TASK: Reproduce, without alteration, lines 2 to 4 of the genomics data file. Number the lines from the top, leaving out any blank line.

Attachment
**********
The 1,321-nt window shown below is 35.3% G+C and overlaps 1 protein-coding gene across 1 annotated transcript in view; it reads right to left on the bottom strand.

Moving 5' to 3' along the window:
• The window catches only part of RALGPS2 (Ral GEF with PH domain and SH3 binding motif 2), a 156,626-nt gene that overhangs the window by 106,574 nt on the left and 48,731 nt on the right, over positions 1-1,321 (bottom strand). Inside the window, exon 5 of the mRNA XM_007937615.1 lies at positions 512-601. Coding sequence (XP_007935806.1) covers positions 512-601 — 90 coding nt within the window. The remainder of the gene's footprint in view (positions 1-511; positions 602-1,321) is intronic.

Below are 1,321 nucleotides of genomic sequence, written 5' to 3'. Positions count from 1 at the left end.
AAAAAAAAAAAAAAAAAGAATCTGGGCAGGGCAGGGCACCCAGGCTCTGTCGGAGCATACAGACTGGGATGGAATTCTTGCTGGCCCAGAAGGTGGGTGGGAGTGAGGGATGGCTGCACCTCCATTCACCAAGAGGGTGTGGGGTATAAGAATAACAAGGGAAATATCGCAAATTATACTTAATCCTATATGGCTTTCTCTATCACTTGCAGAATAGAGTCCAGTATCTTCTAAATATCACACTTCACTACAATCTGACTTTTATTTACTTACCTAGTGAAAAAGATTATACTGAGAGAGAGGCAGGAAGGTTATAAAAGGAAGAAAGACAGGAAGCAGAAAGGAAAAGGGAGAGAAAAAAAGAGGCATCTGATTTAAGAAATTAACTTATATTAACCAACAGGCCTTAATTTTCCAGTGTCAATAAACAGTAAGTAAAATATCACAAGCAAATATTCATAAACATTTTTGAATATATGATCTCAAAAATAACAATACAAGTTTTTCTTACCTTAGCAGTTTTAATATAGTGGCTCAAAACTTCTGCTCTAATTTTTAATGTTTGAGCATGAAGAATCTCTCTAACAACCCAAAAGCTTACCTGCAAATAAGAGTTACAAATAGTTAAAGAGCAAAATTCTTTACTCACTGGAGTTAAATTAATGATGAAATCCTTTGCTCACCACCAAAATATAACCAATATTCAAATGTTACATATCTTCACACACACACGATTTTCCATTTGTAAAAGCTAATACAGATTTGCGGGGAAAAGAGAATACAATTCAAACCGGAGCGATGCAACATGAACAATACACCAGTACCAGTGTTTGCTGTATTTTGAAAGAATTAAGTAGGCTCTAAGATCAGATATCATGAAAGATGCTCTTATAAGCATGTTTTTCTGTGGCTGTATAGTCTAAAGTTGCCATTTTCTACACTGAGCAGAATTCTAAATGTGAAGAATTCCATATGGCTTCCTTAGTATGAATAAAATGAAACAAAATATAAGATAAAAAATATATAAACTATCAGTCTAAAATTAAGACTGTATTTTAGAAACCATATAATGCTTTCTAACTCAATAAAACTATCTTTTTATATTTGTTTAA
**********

Moving 5' to 3' along the window:
• The window catches only part of RALGPS2 (Ral GEF with PH domain and SH3 binding motif 2), a 156,626-nt gene that overhangs the window by 106,574 nt on the left and 48,731 nt on the right, over positions 1-1,321 (bottom strand). Inside the window, exon 5 of the mRNA XM_007937615.1 lies at positions 512-601. Coding sequence (XP_007935806.1) covers positions 512-601 — 90 coding nt within the window. The remainder of the gene's footprint in view (positions 1-511; positions 602-1,321) is intronic.

Below are 1,321 nucleotides of genomic sequence, written 5' to 3'. Positions count from 1 at the left end.